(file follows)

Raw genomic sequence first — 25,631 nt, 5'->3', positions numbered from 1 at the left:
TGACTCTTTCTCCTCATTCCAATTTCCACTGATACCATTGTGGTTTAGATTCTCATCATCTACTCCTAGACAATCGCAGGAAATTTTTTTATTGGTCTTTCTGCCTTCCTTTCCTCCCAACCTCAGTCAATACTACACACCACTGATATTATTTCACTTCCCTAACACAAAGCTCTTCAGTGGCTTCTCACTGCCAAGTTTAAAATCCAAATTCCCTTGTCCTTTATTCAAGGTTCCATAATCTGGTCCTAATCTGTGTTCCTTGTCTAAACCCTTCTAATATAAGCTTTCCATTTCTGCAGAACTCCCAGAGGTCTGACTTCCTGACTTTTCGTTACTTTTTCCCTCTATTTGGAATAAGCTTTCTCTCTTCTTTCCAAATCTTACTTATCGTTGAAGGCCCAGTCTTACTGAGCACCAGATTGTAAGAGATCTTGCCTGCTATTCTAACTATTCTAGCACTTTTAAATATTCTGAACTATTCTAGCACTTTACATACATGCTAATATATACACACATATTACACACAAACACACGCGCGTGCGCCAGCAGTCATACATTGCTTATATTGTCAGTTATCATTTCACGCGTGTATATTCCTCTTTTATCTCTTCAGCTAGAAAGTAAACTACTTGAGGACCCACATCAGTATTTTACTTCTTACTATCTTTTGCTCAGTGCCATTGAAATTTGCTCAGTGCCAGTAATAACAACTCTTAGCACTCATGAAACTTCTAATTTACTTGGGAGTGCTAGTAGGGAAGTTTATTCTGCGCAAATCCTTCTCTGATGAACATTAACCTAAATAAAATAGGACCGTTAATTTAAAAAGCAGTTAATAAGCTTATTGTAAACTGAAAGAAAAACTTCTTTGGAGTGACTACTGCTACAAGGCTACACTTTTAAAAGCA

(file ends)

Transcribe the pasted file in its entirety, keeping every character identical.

Raw genomic sequence first — 25,631 nt, 5'->3', positions numbered from 1 at the left:
TGACTCTTTCTCCTCATTCCAATTTCCACTGATACCATTGTGGTTTAGATTCTCATCATCTACTCCTAGACAATCGCAGGAAATTTTTTTATTGGTCTTTCTGCCTTCCTTTCCTCCCAACCTCAGTCAATACTACACACCACTGATATTATTTCACTTCCCTAACACAAAGCTCTTCAGTGGCTTCTCACTGCCAAGTTTAAAATCCAAATTCCCTTGTCCTTTATTCAAGGTTCCATAATCTGGTCCTAATCTGTGTTCCTTGTCTAAACCCTTCTAATATAAGCTTTCCATTTCTGCAGAACTCCCAGAGGTCTGACTTCCTGACTTTTCGTTACTTTTTCCCTCTATTTGGAATAAGCTTTCTCTCTTCTTTCCAAATCTTACTTATCGTTGAAGGCCCAGTCTTACTGAGCACCAGATTGTAAGAGATCTTGCCTGCTATTCTAACTATTCTAGCACTTTTAAATATTCTGAACTATTCTAGCACTTTACATACATGCTAATATATACACACATATTACACACAAACACACGCGCGTGCGCCAGCAGTCATACATTGCTTATATTGTCAGTTATCATTTCACGCGTGTATATTCCTCTTTTATCTCTTCAGCTAGAAAGTAAACTACTTGAGGACCCACATCAGTATTTTACTTCTTACTATCTTTTGCTCAGTGCCATTGAAATTTGCTCAGTGCCAGTAATAACAACTCTTAGCACTCATGAAACTTCTAATTTACTTGGGAGTGCTAGTAGGGAAGTTTATTCTGCGCAAATCCTTCTCTGATGAACATTAACCTAAATAAAATAGGACCGTTAATTTAAAAAGCAGTTAATAAGCTTATTGTAAACTGAAAGAAAAACTTCTTTGGAGTGACTACTGCTACAAGGCTACACTTTTAAAAGCA